Glitter and Be Bernstein

“I’m not interested in having an orchestra sound like itself. I want it to sound like the composer.” – Leonard Bernstein

Prior to my sophomore year of high school, I had not truly understood the significance and influence of the composer, conductor, educator, and humanitarian that was Leonard Bernstein. It was not until my participation in the Boston University Tanglewood Institute in 2016 that I truly began to recognize Bernstein as a composer of great importance due to his unique talent of composing for both orchestras and vocalists. In that particular summer, I sang Bernstein’s “Make Our Garden Grow” with the Young Artists Chorus and was also able to watch the Young Artists Orchestra perform various orchestral works by Bernstein. With that said, I became quite intrigued by the complexities and variation of different styles of music in Bernstein’s compositions, especially Candide.

In class, we discussed Candide as an operetta based on Voltaire’s novella with the same title and inspired story lines, yet I decided I would further analyze four of my favorite pieces in this operetta: the overture, “Best of All Possible Worlds”, “Glitter and Be Gay”, and finally, “Make Our Garden Grow.”

The Overture

The overture immediately gives the audience a taste of what to expect throughout the operetta by incorporating various tunes from other songs in the performance into the overture, including “The Best of All Possible Worlds”, “Oh, Happy We”, and “Glitter and Be Gay.” There are various nuances to the performance elements of the overture (different orchestrations exist) when dealing with a full symphony orchestration vs. a theatre-sized orchestration, especially. The instruments and usage of percussion effects in the composition changes and is evaluated depending on the orchestration, and in the case of a full symphony orchestration, instruments and percussion effects are doubled. The outcome of such is an increase in volume, thus increasing the dramatization of the piece.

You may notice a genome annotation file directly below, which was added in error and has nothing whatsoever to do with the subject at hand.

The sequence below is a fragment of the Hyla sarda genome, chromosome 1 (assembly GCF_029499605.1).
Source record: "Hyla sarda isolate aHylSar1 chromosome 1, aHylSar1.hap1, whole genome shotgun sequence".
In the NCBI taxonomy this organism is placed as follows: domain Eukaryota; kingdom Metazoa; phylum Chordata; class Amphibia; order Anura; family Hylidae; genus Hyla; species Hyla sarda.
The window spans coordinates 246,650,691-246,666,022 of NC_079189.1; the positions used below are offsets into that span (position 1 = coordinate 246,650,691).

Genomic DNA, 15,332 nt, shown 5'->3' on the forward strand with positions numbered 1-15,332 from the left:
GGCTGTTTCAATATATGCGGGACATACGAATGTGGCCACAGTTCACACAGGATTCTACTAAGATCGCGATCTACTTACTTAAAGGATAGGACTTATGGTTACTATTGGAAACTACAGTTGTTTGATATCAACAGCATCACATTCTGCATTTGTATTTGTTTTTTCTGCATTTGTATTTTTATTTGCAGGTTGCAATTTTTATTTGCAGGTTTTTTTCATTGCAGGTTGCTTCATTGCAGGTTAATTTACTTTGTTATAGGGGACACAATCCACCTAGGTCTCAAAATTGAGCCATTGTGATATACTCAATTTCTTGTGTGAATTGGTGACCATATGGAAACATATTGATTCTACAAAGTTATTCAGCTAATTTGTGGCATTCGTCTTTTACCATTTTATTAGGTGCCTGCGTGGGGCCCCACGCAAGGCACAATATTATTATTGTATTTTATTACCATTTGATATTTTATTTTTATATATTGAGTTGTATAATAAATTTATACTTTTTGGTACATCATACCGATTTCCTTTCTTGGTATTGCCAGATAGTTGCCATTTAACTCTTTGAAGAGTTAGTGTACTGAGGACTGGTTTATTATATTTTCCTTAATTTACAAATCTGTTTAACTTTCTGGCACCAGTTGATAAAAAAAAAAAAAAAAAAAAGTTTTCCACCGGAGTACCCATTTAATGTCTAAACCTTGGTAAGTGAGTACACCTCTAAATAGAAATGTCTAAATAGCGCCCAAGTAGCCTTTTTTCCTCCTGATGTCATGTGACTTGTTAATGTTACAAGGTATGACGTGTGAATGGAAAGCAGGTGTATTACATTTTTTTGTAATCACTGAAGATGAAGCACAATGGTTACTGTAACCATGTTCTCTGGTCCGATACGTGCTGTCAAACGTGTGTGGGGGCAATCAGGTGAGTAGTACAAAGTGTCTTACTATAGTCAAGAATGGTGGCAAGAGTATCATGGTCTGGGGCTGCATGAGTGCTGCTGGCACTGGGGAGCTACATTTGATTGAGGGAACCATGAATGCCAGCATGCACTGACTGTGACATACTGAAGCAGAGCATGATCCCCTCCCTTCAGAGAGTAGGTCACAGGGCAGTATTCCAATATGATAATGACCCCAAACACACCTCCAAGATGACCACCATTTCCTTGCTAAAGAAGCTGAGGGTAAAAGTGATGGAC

While the operetta first premiered in 1956 with a libretto by Lillian Hellman, the overture was first performed in concert by the New York Philharmonic in 1957, and quickly escalated into becoming one of the most popular orchestral compositions by a 20th century American composer.

Here is a clip of Bernstein conducting the overture in a concert performance with the London Symphony Orchestra in December of 1989. Pay attention to the little dance that Bernstein does in the beginning!

The Best of All Possible Worlds

“The Best of All Possible Worlds” is sung following the vibrant overture and finally introduces the audience to the different personalities and voices of the characters that they will become invested in throughout the operetta’s duration. Dr. Pangloss, in particular, takes center stage when explaining his optimistic, yet unrealistic philosophy on life to Candide, Cunegonde, Maximilian, and Paquette. He claims that despite the current circumstances of where they are living (Westphalia, their home, will soon be part of a war), and through life’s trials and tribulations, Westphalia is a place that is “the best of all possible worlds.”